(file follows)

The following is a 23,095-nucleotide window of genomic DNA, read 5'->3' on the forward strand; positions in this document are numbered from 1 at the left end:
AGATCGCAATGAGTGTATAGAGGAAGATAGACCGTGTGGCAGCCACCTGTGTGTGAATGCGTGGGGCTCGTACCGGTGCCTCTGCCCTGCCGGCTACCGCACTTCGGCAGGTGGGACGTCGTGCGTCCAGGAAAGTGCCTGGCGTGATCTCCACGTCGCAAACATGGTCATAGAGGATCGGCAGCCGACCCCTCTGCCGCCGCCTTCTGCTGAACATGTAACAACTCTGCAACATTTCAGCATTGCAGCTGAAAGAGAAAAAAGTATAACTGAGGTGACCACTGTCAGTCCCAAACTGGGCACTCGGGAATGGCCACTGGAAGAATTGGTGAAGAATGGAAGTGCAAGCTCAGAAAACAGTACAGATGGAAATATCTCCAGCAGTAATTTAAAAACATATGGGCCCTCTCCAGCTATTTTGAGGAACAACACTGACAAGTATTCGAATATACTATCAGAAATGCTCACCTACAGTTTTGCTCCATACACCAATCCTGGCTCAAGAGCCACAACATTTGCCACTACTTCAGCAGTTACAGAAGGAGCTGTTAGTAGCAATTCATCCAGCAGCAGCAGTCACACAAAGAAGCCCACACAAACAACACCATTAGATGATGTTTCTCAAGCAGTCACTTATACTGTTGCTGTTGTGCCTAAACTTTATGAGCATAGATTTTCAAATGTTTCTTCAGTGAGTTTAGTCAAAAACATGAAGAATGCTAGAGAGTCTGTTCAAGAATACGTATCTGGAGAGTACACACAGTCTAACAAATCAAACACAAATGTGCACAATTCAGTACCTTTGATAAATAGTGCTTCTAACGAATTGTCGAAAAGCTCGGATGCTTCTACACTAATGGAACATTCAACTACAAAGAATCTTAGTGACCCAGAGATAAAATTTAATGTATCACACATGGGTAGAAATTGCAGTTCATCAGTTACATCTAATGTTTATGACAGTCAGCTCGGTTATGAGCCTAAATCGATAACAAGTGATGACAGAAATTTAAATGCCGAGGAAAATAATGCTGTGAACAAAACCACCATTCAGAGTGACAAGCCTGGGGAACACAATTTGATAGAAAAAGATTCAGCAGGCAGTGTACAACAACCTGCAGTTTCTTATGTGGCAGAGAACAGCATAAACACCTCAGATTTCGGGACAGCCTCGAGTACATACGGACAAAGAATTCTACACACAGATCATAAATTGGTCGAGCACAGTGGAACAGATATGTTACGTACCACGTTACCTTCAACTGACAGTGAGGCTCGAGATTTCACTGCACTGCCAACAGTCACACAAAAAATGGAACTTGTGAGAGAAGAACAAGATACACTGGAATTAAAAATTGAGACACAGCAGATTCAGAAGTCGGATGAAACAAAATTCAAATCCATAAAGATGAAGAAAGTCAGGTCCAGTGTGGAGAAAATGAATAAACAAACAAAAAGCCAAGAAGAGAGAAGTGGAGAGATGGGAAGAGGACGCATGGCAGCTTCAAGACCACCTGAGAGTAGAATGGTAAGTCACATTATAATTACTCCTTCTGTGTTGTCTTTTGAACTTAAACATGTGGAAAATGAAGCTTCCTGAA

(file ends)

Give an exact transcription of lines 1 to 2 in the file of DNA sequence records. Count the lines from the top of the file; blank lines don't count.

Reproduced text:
The following is a 23,095-nucleotide window of genomic DNA, read 5'->3' on the forward strand; positions in this document are numbered from 1 at the left end:
AGATCGCAATGAGTGTATAGAGGAAGATAGACCGTGTGGCAGCCACCTGTGTGTGAATGCGTGGGGCTCGTACCGGTGCCTCTGCCCTGCCGGCTACCGCACTTCGGCAGGTGGGACGTCGTGCGTCCAGGAAAGTGCCTGGCGTGATCTCCACGTCGCAAACATGGTCATAGAGGATCGGCAGCCGACCCCTCTGCCGCCGCCTTCTGCTGAACATGTAACAACTCTGCAACATTTCAGCATTGCAGCTGAAAGAGAAAAAAGTATAACTGAGGTGACCACTGTCAGTCCCAAACTGGGCACTCGGGAATGGCCACTGGAAGAATTGGTGAAGAATGGAAGTGCAAGCTCAGAAAACAGTACAGATGGAAATATCTCCAGCAGTAATTTAAAAACATATGGGCCCTCTCCAGCTATTTTGAGGAACAACACTGACAAGTATTCGAATATACTATCAGAAATGCTCACCTACAGTTTTGCTCCATACACCAATCCTGGCTCAAGAGCCACAACATTTGCCACTACTTCAGCAGTTACAGAAGGAGCTGTTAGTAGCAATTCATCCAGCAGCAGCAGTCACACAAAGAAGCCCACACAAACAACACCATTAGATGATGTTTCTCAAGCAGTCACTTATACTGTTGCTGTTGTGCCTAAACTTTATGAGCATAGATTTTCAAATGTTTCTTCAGTGAGTTTAGTCAAAAACATGAAGAATGCTAGAGAGTCTGTTCAAGAATACGTATCTGGAGAGTACACACAGTCTAACAAATCAAACACAAATGTGCACAATTCAGTACCTTTGATAAATAGTGCTTCTAACGAATTGTCGAAAAGCTCGGATGCTTCTACACTAATGGAACATTCAACTACAAAGAATCTTAGTGACCCAGAGATAAAATTTAATGTATCACACATGGGTAGAAATTGCAGTTCATCAGTTACATCTAATGTTTATGACAGTCAGCTCGGTTATGAGCCTAAATCGATAACAAGTGATGACAGAAATTTAAATGCCGAGGAAAATAATGCTGTGAACAAAACCACCATTCAGAGTGACAAGCCTGGGGAACACAATTTGATAGAAAAAGATTCAGCAGGCAGTGTACAACAACCTGCAGTTTCTTATGTGGCAGAGAACAGCATAAACACCTCAGATTTCGGGACAGCCTCGAGTACATACGGACAAAGAATTCTACACACAGATCATAAATTGGTCGAGCACAGTGGAACAGATATGTTACGTACCACGTTACCTTCAACTGACAGTGAGGCTCGAGATTTCACTGCACTGCCAACAGTCACACAAAAAATGGAACTTGTGAGAGAAGAACAAGATACACTGGAATTAAAAATTGAGACACAGCAGATTCAGAAGTCGGATGAAACAAAATTCAAATCCATAAAGATGAAGAAAGTCAGGTCCAGTGTGGAGAAAATGAATAAACAAACAAAAAGCCAAGAAGAGAGAAGTGGAGAGATGGGAAGAGGACGCATGGCAGCTTCAAGACCACCTGAGAGTAGAATGGTAAGTCACATTATAATTACTCCTTCTGTGTTGTCTTTTGAACTTAAACATGTGGAAAATGAAGCTTCCTGAA